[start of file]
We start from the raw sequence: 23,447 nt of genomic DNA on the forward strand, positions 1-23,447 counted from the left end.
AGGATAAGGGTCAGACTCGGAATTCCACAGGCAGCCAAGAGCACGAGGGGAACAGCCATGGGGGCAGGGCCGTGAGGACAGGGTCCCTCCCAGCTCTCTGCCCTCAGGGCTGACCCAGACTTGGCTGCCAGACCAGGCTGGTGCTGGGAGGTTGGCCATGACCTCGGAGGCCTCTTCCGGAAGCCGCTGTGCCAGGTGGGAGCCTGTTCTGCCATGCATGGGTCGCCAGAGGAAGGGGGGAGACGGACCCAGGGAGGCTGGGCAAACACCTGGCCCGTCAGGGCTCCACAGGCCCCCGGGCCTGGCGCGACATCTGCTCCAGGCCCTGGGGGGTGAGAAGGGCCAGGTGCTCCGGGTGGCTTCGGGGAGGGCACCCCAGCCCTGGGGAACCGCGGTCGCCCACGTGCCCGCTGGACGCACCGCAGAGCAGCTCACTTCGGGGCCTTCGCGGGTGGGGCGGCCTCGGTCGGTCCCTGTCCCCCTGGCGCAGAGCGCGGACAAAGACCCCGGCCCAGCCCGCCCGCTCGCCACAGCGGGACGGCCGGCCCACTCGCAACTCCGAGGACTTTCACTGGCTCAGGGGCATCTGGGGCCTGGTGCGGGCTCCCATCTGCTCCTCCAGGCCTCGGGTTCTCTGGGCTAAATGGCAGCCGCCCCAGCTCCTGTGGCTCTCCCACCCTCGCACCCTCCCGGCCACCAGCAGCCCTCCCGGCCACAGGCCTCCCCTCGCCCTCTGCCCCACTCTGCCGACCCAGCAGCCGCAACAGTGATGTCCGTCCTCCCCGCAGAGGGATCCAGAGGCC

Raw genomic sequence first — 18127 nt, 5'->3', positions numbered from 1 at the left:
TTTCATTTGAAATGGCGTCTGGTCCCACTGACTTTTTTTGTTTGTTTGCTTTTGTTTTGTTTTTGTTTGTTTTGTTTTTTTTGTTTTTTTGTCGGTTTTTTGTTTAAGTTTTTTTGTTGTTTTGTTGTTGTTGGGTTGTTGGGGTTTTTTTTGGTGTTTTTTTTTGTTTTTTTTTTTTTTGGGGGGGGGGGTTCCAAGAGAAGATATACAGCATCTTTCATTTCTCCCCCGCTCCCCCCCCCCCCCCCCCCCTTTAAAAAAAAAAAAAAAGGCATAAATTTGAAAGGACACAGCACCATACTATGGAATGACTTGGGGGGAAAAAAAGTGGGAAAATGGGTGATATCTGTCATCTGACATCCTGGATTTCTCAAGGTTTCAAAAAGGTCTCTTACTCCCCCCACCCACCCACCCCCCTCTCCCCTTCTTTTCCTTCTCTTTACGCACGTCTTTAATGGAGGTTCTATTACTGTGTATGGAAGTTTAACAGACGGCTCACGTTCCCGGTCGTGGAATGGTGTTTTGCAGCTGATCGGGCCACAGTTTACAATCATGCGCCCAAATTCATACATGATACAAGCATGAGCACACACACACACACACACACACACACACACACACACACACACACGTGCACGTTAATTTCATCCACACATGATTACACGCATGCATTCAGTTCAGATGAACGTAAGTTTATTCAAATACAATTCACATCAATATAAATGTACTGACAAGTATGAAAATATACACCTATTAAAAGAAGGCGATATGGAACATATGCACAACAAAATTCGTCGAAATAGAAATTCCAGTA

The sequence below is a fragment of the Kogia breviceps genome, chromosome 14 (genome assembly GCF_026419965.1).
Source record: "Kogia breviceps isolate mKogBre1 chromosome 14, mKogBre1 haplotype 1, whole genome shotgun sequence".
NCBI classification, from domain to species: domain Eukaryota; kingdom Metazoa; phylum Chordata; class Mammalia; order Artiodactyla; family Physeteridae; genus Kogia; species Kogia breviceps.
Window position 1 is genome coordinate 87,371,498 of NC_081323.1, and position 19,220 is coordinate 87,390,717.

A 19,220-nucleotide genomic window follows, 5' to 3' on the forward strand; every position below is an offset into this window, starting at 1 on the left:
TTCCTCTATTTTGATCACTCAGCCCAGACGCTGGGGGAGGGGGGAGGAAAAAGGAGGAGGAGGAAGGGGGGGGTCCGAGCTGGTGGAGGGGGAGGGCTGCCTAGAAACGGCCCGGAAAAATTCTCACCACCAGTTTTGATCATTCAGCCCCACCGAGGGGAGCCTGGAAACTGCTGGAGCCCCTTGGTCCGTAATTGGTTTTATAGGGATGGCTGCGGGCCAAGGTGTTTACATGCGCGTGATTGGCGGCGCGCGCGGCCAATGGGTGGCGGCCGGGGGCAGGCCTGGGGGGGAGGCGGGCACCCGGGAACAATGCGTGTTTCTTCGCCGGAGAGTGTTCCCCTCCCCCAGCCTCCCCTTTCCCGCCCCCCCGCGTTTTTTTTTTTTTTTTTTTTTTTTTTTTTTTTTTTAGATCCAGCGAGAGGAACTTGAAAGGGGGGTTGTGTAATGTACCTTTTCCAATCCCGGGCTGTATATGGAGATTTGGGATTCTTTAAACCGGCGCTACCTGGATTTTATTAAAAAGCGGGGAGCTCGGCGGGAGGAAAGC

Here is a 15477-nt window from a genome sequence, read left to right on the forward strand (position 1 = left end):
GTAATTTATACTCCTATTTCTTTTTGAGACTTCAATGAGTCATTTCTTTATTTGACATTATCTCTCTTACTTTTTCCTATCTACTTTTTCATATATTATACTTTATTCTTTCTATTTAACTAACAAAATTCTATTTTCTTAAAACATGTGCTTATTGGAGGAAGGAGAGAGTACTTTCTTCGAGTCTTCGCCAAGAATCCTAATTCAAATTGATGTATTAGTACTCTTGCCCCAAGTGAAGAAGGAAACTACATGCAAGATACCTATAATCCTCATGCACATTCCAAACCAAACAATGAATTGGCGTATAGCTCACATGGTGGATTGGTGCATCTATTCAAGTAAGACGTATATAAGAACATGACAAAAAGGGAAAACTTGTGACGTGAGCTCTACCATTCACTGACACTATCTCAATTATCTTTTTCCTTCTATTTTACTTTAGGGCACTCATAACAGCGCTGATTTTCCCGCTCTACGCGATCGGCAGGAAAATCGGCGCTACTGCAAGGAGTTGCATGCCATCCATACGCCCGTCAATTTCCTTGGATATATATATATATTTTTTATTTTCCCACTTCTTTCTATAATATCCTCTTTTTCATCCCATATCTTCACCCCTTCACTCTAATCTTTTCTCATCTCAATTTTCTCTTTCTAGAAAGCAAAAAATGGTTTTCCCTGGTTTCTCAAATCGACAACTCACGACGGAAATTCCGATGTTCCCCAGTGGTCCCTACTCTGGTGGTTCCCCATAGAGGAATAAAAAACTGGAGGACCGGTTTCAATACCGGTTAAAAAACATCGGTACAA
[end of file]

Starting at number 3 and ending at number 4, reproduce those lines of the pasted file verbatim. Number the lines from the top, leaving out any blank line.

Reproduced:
Raw genomic sequence first — 18127 nt, 5'->3', positions numbered from 1 at the left:
TTTCATTTGAAATGGCGTCTGGTCCCACTGACTTTTTTTGTTTGTTTGCTTTTGTTTTGTTTTTGTTTGTTTTGTTTTTTTTGTTTTTTTGTCGGTTTTTTGTTTAAGTTTTTTTGTTGTTTTGTTGTTGTTGGGTTGTTGGGGTTTTTTTTGGTGTTTTTTTTTGTTTTTTTTTTTTTTGGGGGGGGGGGTTCCAAGAGAAGATATACAGCATCTTTCATTTCTCCCCCGCTCCCCCCCCCCCCCCCCCCCTTTAAAAAAAAAAAAAAAGGCATAAATTTGAAAGGACACAGCACCATACTATGGAATGACTTGGGGGGAAAAAAAGTGGGAAAATGGGTGATATCTGTCATCTGACATCCTGGATTTCTCAAGGTTTCAAAAAGGTCTCTTACTCCCCCCACCCACCCACCCCCCTCTCCCCTTCTTTTCCTTCTCTTTACGCACGTCTTTAATGGAGGTTCTATTACTGTGTATGGAAGTTTAACAGACGGCTCACGTTCCCGGTCGTGGAATGGTGTTTTGCAGCTGATCGGGCCACAGTTTACAATCATGCGCCCAAATTCATACATGATACAAGCATGAGCACACACACACACACACACACACACACACACACACACACACACACGTGCACGTTAATTTCATCCACACATGATTACACGCATGCATTCAGTTCAGATGAACGTAAGTTTATTCAAATACAATTCACATCAATATAAATGTACTGACAAGTATGAAAATATACACCTATTAAAAGAAGGCGATATGGAACATATGCACAACAAAATTCGTCGAAATAGAAATTCCAGTA